|Genus||Cumulonimbus (heap, cloud/severe rain)|
|Classification||Family D (Vertically developed)|
|Appearance||Large flat-top cloud|
|Precipitation cloud?||Yes, often intense|
A cumulonimbus incus (Latin incus, "anvil") also known as an anvil cloud is a cumulonimbus cloud which has reached the level of stratospheric stability and has formed the characteristic flat, anvil-top shape. A cumulonimbus incus signifies the thunderstorm in its mature stage, succeeding the preceding cumulonimbus calvus stage. Cumulonimbus capillatus is a sub-form of cumulonimbus incus.
A cumulonimbus incus is a mature thunderstorm cloud generating many dangerous elements.
- Lightning; this storm cloud is capable of producing bursts of cloud to ground lightning.
- Hail; hailstones may fall from this cloud if it's a highly unstable environment (which favors a more vigorous storm updraft).
- Heavy rain; this cloud may drop several inches of rain in a short amount of time. This can cause flash flooding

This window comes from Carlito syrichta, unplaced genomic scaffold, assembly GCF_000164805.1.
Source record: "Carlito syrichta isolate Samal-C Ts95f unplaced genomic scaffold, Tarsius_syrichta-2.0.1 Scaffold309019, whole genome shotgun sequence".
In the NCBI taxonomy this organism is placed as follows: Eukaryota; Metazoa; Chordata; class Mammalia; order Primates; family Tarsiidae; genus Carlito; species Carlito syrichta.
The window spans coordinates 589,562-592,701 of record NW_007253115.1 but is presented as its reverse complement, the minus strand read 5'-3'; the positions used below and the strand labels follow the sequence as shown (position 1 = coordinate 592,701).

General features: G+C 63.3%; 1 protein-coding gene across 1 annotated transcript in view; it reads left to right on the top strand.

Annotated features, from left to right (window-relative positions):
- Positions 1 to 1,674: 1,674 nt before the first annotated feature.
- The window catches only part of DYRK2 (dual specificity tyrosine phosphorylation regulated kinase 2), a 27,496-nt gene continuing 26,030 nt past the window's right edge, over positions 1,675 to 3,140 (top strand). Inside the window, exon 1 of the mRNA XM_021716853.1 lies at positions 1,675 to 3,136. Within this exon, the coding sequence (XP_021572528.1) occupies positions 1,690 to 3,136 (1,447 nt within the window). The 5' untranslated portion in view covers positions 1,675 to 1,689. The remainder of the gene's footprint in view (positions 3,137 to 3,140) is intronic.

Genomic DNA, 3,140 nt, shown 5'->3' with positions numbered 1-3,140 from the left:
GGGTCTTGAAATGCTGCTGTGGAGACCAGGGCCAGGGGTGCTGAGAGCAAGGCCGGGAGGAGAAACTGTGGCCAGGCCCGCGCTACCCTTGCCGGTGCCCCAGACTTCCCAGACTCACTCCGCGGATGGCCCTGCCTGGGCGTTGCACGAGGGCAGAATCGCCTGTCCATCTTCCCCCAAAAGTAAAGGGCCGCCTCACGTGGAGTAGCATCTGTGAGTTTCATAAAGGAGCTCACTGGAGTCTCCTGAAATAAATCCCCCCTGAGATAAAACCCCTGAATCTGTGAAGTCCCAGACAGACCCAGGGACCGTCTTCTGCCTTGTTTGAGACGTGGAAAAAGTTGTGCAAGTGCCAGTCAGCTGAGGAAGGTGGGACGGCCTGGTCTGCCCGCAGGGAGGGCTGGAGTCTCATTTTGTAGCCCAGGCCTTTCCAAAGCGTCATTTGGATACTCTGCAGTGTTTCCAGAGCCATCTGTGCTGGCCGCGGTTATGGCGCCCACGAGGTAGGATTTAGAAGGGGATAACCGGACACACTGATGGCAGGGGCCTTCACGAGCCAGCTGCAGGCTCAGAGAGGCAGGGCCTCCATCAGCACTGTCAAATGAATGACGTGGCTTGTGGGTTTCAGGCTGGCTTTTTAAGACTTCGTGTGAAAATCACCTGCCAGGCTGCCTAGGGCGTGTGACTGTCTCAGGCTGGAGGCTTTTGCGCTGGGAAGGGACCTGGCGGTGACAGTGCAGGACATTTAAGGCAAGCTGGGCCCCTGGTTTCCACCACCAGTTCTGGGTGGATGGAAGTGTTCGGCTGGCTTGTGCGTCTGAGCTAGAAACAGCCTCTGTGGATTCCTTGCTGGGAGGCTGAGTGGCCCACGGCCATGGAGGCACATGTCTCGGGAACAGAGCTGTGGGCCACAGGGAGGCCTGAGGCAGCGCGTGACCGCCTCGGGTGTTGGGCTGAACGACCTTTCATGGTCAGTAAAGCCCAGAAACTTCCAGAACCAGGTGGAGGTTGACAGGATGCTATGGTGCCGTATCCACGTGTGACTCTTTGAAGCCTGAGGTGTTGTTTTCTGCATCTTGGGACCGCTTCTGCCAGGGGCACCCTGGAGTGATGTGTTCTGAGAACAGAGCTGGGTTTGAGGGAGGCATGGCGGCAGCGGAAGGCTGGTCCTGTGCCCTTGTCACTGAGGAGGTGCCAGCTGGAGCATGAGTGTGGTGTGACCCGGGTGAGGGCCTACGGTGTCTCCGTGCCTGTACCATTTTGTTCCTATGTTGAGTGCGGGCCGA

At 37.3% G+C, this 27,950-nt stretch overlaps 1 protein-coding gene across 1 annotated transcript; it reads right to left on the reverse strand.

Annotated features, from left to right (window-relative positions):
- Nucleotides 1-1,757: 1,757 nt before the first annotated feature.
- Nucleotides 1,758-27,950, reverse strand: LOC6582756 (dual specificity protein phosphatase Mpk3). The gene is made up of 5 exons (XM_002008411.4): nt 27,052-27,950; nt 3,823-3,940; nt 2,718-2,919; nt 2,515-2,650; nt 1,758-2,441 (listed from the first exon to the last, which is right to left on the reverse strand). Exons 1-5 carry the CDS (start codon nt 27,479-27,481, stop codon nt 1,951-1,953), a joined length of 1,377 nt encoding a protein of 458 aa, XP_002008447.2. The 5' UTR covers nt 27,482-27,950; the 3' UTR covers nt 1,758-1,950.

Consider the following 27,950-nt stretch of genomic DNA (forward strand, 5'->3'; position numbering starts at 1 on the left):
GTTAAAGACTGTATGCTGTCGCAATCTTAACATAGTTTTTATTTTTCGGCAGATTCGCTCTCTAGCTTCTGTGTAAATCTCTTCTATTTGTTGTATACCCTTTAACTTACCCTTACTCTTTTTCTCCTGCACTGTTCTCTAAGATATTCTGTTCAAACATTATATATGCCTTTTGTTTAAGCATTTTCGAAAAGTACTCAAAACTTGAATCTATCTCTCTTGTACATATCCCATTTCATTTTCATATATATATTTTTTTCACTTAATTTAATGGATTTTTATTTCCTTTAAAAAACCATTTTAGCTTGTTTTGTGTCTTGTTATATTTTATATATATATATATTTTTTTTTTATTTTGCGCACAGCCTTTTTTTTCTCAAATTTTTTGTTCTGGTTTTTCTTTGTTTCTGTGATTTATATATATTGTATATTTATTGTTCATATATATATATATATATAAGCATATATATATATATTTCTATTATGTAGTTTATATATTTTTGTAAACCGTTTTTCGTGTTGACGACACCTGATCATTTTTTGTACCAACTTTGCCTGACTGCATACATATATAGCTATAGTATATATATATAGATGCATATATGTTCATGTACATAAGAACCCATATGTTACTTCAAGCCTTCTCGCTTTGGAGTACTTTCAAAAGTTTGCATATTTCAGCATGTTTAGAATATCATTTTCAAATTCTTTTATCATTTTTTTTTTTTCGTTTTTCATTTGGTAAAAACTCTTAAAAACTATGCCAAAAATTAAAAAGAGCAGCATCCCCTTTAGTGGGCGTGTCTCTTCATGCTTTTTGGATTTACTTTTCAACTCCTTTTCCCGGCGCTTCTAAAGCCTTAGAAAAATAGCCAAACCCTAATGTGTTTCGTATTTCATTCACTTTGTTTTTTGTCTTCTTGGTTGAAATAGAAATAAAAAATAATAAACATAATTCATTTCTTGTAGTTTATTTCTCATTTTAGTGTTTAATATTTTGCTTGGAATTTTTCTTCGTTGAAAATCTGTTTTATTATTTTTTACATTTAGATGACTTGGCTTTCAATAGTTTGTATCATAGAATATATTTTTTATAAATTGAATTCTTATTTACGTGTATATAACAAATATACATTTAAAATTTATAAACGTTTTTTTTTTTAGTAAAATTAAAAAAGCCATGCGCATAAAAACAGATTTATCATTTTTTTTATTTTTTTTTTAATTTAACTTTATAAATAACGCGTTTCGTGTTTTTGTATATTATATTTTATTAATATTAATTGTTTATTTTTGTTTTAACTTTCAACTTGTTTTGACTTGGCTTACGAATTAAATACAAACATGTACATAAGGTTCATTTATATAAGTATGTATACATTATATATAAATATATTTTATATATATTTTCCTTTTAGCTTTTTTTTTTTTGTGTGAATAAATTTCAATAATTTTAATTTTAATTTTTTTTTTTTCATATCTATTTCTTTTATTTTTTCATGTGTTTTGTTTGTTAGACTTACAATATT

- Strong wind; gale-force winds from a downburst may occur under this cloud.
- Tornadoes; in severe cases (most commonly with supercells), it can produce tornadoes.
Cumulonimbus clouds can be powerful. If the correct atmospheric conditions are met, they can grow into a supercell storm. This cloud may be a single-cell thunderstorm or one cell in a multicellular thunderstorm. They are capable of producing severe storm conditions for a short amount of time.
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